Keith Refson
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Keith Refson 01865 435302 (Home)
23 Napier Road 07773 074233 (Mobile)
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Just to follow up my own post,
snipped-for-privacy@nowhere.uk (Keith Refson - real email address in signature) writes:

I think I have now identified the device, and it's just an air separator. See
http://www.rwc.co.uk/rwc/pricelist/heating.htm#air
and scroll down to "Automatic air vents".
http://www.rwc.co.uk/rwc/pricelist/images/heating/Air_vent.gif
So am I correct in believing that this company installed a system which is against recommendations and dangerous as used?
Keith Refson
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Keith Refson 01865 435302 (Home)
23 Napier Road 07773 074233 (Mobile)
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I'd convert to sealed pressurised operation if the boiler, cylinder and pipework can take it.
Christian.
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Keith Refson - real email address in signature wrote:

This is standard fair for Servowarm. You may also find that the header tank is a manual top up device i.e. not with an auto top-up float valve. You just have to keep aware of when the sytsem is getting low . 8-(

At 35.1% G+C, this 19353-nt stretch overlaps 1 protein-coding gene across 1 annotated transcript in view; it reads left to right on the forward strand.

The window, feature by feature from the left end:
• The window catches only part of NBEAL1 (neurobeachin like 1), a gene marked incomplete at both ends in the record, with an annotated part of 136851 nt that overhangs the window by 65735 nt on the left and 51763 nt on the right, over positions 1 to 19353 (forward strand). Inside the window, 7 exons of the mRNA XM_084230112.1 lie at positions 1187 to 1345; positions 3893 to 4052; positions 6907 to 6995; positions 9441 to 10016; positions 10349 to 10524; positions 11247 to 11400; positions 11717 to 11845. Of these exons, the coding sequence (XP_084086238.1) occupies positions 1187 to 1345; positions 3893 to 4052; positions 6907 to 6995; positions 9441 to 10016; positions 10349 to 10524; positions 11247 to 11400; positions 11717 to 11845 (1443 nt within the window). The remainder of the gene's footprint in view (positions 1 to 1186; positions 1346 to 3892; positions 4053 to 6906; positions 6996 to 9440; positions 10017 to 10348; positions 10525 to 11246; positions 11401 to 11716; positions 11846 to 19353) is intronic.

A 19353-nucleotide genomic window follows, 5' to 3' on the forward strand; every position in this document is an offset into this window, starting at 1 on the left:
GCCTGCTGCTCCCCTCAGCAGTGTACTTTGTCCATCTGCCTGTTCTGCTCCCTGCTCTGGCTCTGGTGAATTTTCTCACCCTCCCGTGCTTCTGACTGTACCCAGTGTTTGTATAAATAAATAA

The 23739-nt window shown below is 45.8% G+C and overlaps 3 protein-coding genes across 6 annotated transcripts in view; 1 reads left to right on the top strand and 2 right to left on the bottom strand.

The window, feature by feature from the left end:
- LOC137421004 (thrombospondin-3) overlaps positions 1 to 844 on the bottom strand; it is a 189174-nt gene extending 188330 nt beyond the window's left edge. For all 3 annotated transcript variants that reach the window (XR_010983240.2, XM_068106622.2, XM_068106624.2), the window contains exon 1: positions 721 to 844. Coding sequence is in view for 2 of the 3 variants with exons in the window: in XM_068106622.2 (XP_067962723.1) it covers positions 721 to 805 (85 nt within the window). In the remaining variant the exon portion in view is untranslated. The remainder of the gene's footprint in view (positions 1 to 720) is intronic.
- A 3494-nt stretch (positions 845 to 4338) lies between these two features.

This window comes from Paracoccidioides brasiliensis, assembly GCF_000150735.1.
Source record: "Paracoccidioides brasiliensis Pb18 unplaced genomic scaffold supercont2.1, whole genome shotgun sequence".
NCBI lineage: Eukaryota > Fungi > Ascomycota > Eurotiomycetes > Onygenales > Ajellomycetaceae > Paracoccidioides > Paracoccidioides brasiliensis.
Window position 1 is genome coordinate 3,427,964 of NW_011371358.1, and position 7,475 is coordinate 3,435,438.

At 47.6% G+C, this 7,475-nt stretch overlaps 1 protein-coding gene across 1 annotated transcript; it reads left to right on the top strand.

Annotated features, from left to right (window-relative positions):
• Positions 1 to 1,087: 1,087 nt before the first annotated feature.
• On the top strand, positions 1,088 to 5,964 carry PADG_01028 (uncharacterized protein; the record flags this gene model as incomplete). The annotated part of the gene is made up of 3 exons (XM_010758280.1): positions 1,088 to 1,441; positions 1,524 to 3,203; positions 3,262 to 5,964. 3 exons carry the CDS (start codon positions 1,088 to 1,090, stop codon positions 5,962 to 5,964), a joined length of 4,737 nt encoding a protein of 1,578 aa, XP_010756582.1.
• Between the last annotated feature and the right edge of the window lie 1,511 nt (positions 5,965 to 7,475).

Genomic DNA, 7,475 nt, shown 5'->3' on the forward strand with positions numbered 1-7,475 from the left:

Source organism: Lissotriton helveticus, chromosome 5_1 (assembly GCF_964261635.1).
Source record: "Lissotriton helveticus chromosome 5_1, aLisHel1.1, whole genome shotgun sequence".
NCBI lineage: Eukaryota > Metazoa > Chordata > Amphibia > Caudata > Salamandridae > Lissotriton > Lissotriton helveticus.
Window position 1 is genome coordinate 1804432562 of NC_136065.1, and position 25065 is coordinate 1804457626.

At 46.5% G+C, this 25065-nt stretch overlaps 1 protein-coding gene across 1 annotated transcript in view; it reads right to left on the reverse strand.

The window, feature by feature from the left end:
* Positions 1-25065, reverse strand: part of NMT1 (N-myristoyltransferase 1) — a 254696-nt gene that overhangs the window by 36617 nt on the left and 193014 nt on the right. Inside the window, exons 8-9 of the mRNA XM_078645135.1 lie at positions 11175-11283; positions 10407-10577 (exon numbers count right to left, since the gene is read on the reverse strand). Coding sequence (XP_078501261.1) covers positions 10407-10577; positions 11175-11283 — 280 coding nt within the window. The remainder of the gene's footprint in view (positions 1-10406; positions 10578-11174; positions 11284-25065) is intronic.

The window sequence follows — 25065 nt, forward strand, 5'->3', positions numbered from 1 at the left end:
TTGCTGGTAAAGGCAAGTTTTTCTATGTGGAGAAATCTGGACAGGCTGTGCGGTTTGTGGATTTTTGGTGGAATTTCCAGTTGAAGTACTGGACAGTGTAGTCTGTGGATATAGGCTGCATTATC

The boiler may be able to take a sealed primary system if the manufactuers say so and there is at least one manually (= non-automatic) overheat cutout. They usually interrupt the thermocouple circuit on this age of boiler.
However there are so many other difficiencies in the control and efficiency of the system it might be cheaper to decide do a major overhaul (likely involving a new boiler).
-- Ed Sirett - Property maintainer and registered gas fitter. The FAQ for uk.diy is at www.diyfaq.org.uk Gas fitting FAQ http://www.makewrite.demon.co.uk/GasFitting.html Sealed CH FAQ http://www.makewrite.demon.co.uk/SealedCH.html
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But is it actually dangerous?